Sunday, October 31, 2021

New siding for "Stafford Mills"

The fact that even the "first coat" of the backdrop painting stops
here is a clue that the Stafford Mills area of the layout is unresolved. 

As originally planned, Stafford Mills (essentially my freelanced version of Sheldon Springs) was the location of a major single industry - in this case a paper mill complex located at the end of a dedicated stub peninsula. But as I built the layout I realized there would be room for a siding with one or two very small industries at opposite the junction switch on the passing siding (the junction switch with the mill lead forks off from the mainline). 

In this case I didn't have to remove anything so this wasn't so much a "rework" as it was an addition or an enhancement. I could even make the argument this didn't add any additional track to the layout since I'd removed a turnout and a siding from the junction area as part of the rework of that trackage I described a few months ago. 

I was out of Micro Engineering no. 6 code 70 turnouts - as is everyone else. So I decided to handlay the necessary turnout. Although this added a couple of evenings to the project I'm glad I did - the turnout works perfectly, and cars and locomotives (even brass steam locomotives!) pass through both routes without so much as a click! I'm not wishing any additional work on myself, but if any of the Micro Engineering turnouts on the rest of the railroad fail or prove troublesome I'm simply going to replace them with handlaid ones.  

The buildings shown in the photos are strictly placeholders and may, or may not, end up in these locations permanently. I kind of like the idea of a station in between the mill lead and mainline, so that will likely stay (I may build a different station for the spot. The one shown is a model of the Richmond, Vermont station - although that perhaps the closest to a "standard" CV small depot design as the railroad had. But there are a couple of Grand Trunk (NEL) stations I've always liked and may well scratchbuild one of those for this spot. 

The freighthouse is a Walthers cheapo model that I painted and lettered in "close enough" CV colors. It's not bad .... but the weakest point is the platform - despite my best efforts it's still too bulky. I should have replaced it with a scratchbuilt wood one. I do have a BEST Trains kit that may work better in this spot, if I decide to stick with the freight house.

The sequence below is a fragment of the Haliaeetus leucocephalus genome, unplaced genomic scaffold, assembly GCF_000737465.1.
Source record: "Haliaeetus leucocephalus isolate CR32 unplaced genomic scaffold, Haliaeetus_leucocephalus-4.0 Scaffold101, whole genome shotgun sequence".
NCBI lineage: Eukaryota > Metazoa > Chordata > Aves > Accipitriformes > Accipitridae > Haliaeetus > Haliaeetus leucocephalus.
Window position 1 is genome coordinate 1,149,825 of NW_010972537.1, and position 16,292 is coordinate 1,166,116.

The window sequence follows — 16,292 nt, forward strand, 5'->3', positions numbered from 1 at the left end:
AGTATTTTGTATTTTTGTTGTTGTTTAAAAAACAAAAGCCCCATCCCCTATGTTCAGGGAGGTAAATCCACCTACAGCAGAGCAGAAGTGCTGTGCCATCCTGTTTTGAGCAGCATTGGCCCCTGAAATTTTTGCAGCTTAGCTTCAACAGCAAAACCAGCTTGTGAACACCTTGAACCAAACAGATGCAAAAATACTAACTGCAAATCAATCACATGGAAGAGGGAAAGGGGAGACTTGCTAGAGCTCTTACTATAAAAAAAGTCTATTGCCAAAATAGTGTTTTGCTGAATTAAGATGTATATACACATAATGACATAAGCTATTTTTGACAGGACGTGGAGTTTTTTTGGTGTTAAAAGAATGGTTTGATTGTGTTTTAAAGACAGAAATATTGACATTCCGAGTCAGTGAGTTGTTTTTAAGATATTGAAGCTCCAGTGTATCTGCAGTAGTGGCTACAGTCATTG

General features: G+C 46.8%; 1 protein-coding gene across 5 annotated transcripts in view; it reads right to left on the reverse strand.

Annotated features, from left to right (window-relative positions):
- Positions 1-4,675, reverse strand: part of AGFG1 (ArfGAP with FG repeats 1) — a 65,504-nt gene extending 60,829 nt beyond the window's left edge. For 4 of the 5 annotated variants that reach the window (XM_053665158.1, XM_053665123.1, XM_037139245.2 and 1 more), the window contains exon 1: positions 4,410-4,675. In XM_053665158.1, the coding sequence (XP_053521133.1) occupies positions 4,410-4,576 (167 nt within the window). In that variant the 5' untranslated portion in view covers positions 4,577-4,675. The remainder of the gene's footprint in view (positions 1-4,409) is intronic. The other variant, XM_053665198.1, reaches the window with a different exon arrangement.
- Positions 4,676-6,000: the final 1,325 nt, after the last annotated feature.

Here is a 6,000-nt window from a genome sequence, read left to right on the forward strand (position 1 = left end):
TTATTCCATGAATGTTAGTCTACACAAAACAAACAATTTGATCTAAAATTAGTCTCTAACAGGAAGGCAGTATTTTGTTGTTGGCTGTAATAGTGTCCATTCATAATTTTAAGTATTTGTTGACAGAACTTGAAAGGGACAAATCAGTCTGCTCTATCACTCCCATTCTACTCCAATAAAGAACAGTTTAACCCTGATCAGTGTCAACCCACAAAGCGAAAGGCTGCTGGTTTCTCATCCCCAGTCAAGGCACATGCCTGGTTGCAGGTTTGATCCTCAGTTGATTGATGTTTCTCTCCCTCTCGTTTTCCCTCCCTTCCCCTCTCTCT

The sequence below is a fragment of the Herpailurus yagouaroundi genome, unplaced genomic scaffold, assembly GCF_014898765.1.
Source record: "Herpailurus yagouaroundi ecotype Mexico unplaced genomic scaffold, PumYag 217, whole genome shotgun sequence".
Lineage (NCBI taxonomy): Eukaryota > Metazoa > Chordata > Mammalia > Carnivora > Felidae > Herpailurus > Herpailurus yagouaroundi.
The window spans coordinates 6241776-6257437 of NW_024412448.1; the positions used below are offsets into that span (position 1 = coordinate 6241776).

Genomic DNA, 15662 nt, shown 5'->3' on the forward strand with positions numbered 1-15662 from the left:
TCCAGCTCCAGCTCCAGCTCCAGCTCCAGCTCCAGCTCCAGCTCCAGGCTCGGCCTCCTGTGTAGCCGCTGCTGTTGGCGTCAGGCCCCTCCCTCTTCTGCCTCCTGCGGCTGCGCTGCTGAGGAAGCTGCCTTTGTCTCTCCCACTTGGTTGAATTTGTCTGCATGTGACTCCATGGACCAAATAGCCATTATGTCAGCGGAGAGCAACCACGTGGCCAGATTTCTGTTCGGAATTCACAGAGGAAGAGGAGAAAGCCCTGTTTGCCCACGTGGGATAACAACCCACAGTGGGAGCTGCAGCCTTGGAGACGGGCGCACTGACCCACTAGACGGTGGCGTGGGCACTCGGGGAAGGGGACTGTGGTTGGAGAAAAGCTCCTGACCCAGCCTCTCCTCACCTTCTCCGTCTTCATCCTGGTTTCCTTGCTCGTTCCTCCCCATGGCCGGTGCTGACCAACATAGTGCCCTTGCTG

The red rectangular building is simply there to fill space and see how a larger industry would look in that spot. I'm not convinced it's going to work there - especially with the freight house. The answer is looking like (1) freight house and something that isn't a large building - a coal yard for example or team track OR (2) a larger building industry with no freight house. Since there's going to be plenty of large buildings in the mill complex I'm leaning towards option #1. 

My ultimate plan for the area with inside the mainline curve (with the yellow building) is to ultimately have a mill river with one or two larger wooden mill structures over a mill stream, complete with mill falls, etc. ... But that sounds like it may take months/years to get completed. This may well simply end up as some open fields and a tree line "for now" to get a large portion of the landscape to look finished with the idea I could revisit it at some future point. 

Monday, October 4, 2021

Modeling the October Scene Clinic Hindsight version Wrap Up

Creamery Curve is getting close to completion. Still planning to add some weeds to the creamery siding and between it and the main. The Branchline creamery kit (with a scratchbuilt boiler room addition) makes for a nice stand in. It may be replaced with a scratchbuilt model at some point, but there's lots more work to do on the layout first!

Happy to report that my Modeling the October Scene clinic was well received. I wanted to record it but we had some sound issues so that didn't really work. I am doing the clinic again on November 6, this time live and in person, at our combined Potomac/James River Division meet. 

Late last week I got so busy finalizing the clinic that I neglected to add a new update on progress around what I'm calling the "Creamery Curve". In many ways, this is another update to the mainline curve realignment. 

After cutting the Martin Wellberg mats to into strips and gluing them in place (let these dry overnight!) it was time to blend them together and create the look of an overgrown pasture. 

I mostly used static grass to fill in the gaps between the mat sections, but I noticed the edge of the mat was still a little too visible. I found it was easier to use the grass and foliage net material, teased out and cut roughly to size, to fill the larger gaps and blend the mats into the rest of the ground. 

The last step was to add a scattering of electrostatic grass. 

I'd like to add some weed grown track and some scattered weeds to the wide gap between the main and creamery siding, but need to experiment on some track samples first.